"This system was created in an era when there were no political parties and the existence of political parties was, in fact, frowned upon," says Alexander Keyssar, a history professor at Duke University and author of The Right to Vote: The Contested History of Democracy in the United States. "The case for getting rid of it is pretty overwhelming. I don't think we need to pretend everything the Founding Fathers did is wisdom for the ages."

Imagine if you will, how letting the popular vote dictate the presidential election would affect a third party candidate like Ralph Nader. It would put a whole new spin on politics.

Instead of facing the daunting task of winning a majority of electoral votes through superb field organization and TV commercials in numerous states (a process that takes a huge amount of money), third party candidates would be judged by how many votes they get.

Face it, winning the support of one of every five voters, as Ross Perot did in 1992, seems so much more meaningful than winning Z-E-R-O electoral votes, as Perot also did.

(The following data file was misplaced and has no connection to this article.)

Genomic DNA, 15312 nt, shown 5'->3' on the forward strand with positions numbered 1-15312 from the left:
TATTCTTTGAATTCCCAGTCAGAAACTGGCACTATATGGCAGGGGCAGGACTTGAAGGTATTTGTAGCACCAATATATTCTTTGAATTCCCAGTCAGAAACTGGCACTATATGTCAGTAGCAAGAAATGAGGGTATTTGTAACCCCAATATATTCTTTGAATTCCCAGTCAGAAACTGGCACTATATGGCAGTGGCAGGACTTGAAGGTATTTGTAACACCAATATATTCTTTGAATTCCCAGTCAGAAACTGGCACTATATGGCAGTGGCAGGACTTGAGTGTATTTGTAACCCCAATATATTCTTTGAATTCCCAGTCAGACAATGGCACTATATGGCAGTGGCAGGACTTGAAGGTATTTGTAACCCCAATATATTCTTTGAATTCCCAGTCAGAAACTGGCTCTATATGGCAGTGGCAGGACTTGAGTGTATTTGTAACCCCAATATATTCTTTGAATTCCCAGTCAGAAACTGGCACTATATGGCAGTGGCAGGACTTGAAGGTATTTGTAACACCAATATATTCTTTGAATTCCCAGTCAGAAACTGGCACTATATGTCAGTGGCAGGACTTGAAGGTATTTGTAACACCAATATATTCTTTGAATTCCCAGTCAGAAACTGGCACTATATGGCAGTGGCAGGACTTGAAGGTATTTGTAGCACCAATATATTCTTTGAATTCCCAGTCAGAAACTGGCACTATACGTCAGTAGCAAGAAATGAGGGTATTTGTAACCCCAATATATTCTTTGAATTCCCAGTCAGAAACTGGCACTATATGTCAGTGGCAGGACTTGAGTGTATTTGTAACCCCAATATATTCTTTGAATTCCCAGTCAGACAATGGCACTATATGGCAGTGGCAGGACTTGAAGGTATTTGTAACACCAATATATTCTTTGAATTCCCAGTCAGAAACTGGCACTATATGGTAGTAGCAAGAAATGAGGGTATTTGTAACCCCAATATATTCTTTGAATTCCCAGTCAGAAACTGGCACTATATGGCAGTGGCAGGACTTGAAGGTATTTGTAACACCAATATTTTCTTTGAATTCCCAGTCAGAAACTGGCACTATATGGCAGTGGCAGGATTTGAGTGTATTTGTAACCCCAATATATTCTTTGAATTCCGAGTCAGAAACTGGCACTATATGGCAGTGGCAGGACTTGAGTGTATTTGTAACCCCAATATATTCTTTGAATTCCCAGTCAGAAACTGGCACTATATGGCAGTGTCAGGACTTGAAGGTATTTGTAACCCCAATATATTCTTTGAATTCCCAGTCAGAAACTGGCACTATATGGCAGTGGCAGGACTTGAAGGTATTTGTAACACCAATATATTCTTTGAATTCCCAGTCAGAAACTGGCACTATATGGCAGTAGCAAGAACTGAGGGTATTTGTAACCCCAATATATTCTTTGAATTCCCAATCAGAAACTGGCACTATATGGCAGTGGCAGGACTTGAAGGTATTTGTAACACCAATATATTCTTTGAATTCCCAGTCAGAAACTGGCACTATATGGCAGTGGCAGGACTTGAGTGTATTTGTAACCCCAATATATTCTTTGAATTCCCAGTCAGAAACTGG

Instead of hearing, "Don't vote for Nader in Oregon because it only takes away from Gore," we'd hear candidates say what they believe in because they wanted to earn our support, regardless of what state we lived in. Online vote swapping would be rendered meaningless and we'd become a nation, not a media market.

One reason why supporters of the Electoral College love their system is because it does, in fact, discourage third party candidates.

"The winner take all feature of the Electoral College discourages third party efforts," admits the U.S. Electoral College Web Zine, www.avagara.com/e_c/. "In contrast, a direct election system encourages candidates to run, simply because they can.... [D]irect election could produce a choice between Pat Buchanan and Pat Robertson, or Jesse Ventura and Jesse Jackson."